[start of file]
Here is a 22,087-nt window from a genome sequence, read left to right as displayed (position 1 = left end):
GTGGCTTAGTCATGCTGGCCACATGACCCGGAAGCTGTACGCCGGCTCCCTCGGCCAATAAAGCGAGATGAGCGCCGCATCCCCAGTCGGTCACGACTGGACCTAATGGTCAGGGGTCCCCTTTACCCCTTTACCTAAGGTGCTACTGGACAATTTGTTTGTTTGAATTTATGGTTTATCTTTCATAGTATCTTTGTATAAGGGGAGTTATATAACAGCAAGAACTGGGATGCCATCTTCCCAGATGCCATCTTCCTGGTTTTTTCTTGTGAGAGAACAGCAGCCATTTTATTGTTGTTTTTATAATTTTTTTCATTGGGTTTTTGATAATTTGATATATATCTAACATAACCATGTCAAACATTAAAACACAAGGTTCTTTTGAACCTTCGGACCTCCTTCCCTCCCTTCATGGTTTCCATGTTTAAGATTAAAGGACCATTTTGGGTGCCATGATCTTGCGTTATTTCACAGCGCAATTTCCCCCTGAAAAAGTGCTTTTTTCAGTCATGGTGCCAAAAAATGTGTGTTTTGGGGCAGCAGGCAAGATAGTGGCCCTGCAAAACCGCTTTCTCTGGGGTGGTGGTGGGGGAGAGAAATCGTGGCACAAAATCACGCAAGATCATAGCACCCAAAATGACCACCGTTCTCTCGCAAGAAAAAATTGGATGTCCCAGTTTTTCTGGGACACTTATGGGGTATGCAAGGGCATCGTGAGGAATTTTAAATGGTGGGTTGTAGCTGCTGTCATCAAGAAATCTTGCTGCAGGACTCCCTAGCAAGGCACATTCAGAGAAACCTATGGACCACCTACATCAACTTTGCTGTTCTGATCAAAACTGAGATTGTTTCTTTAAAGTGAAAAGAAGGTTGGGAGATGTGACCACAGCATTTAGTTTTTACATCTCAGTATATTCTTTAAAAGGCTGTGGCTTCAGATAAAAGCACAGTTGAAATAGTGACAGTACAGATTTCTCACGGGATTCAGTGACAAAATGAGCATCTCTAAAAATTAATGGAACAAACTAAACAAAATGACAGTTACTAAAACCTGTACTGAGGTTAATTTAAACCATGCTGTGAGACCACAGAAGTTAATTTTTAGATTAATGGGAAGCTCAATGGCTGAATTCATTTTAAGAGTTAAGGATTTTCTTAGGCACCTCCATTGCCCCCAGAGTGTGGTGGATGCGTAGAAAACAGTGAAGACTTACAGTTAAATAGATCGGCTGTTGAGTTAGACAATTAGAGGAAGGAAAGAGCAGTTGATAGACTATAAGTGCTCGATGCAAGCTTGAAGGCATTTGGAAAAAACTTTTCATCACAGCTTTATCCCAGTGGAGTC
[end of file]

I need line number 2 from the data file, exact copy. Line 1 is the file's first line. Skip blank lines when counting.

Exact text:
GTGGCTTAGTCATGCTGGCCACATGACCCGGAAGCTGTACGCCGGCTCCCTCGGCCAATAAAGCGAGATGAGCGCCGCATCCCCAGTCGGTCACGACTGGACCTAATGGTCAGGGGTCCCCTTTACCCCTTTACCTAAGGTGCTACTGGACAATTTGTTTGTTTGAATTTATGGTTTATCTTTCATAGTATCTTTGTATAAGGGGAGTTATATAACAGCAAGAACTGGGATGCCATCTTCCCAGATGCCATCTTCCTGGTTTTTTCTTGTGAGAGAACAGCAGCCATTTTATTGTTGTTTTTATAATTTTTTTCATTGGGTTTTTGATAATTTGATATATATCTAACATAACCATGTCAAACATTAAAACACAAGGTTCTTTTGAACCTTCGGACCTCCTTCCCTCCCTTCATGGTTTCCATGTTTAAGATTAAAGGACCATTTTGGGTGCCATGATCTTGCGTTATTTCACAGCGCAATTTCCCCCTGAAAAAGTGCTTTTTTCAGTCATGGTGCCAAAAAATGTGTGTTTTGGGGCAGCAGGCAAGATAGTGGCCCTGCAAAACCGCTTTCTCTGGGGTGGTGGTGGGGGAGAGAAATCGTGGCACAAAATCACGCAAGATCATAGCACCCAAAATGACCACCGTTCTCTCGCAAGAAAAAATTGGATGTCCCAGTTTTTCTGGGACACTTATGGGGTATGCAAGGGCATCGTGAGGAATTTTAAATGGTGGGTTGTAGCTGCTGTCATCAAGAAATCTTGCTGCAGGACTCCCTAGCAAGGCACATTCAGAGAAACCTATGGACCACCTACATCAACTTTGCTGTTCTGATCAAAACTGAGATTGTTTCTTTAAAGTGAAAAGAAGGTTGGGAGATGTGACCACAGCATTTAGTTTTTACATCTCAGTATATTCTTTAAAAGGCTGTGGCTTCAGATAAAAGCACAGTTGAAATAGTGACAGTACAGATTTCTCACGGGATTCAGTGACAAAATGAGCATCTCTAAAAATTAATGGAACAAACTAAACAAAATGACAGTTACTAAAACCTGTACTGAGGTTAATTTAAACCATGCTGTGAGACCACAGAAGTTAATTTTTAGATTAATGGGAAGCTCAATGGCTGAATTCATTTTAAGAGTTAAGGATTTTCTTAGGCACCTCCATTGCCCCCAGAGTGTGGTGGATGCGTAGAAAACAGTGAAGACTTACAGTTAAATAGATCGGCTGTTGAGTTAGACAATTAGAGGAAGGAAAGAGCAGTTGATAGACTATAAGTGCTCGATGCAAGCTTGAAGGCATTTGGAAAAAACTTTTCATCACAGCTTTATCCCAGTGGAGTC